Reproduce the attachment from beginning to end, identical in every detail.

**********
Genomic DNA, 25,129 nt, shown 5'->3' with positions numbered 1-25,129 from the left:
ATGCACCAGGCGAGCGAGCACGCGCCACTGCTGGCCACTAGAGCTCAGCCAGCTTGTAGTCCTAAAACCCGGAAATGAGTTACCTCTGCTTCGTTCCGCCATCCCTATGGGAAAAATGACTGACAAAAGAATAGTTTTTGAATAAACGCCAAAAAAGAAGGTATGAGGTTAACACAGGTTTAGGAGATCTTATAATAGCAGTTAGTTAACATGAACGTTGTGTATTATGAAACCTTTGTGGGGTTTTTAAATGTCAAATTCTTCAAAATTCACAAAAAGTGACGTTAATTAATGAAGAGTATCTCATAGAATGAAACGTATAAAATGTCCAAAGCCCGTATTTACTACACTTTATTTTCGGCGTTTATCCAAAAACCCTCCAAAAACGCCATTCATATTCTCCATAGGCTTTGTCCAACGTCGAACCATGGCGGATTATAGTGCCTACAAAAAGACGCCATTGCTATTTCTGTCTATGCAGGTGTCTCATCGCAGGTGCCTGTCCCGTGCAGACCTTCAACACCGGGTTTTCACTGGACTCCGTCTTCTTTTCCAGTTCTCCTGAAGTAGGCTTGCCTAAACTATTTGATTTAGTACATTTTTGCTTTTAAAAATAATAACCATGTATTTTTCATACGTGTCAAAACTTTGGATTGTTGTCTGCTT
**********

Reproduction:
Genomic DNA, 25,129 nt, shown 5'->3' with positions numbered 1-25,129 from the left:
ATGCACCAGGCGAGCGAGCACGCGCCACTGCTGGCCACTAGAGCTCAGCCAGCTTGTAGTCCTAAAACCCGGAAATGAGTTACCTCTGCTTCGTTCCGCCATCCCTATGGGAAAAATGACTGACAAAAGAATAGTTTTTGAATAAACGCCAAAAAAGAAGGTATGAGGTTAACACAGGTTTAGGAGATCTTATAATAGCAGTTAGTTAACATGAACGTTGTGTATTATGAAACCTTTGTGGGGTTTTTAAATGTCAAATTCTTCAAAATTCACAAAAAGTGACGTTAATTAATGAAGAGTATCTCATAGAATGAAACGTATAAAATGTCCAAAGCCCGTATTTACTACACTTTATTTTCGGCGTTTATCCAAAAACCCTCCAAAAACGCCATTCATATTCTCCATAGGCTTTGTCCAACGTCGAACCATGGCGGATTATAGTGCCTACAAAAAGACGCCATTGCTATTTCTGTCTATGCAGGTGTCTCATCGCAGGTGCCTGTCCCGTGCAGACCTTCAACACCGGGTTTTCACTGGACTCCGTCTTCTTTTCCAGTTCTCCTGAAGTAGGCTTGCCTAAACTATTTGATTTAGTACATTTTTGCTTTTAAAAATAATAACCATGTATTTTTCATACGTGTCAAAACTTTGGATTGTTGTCTGCTT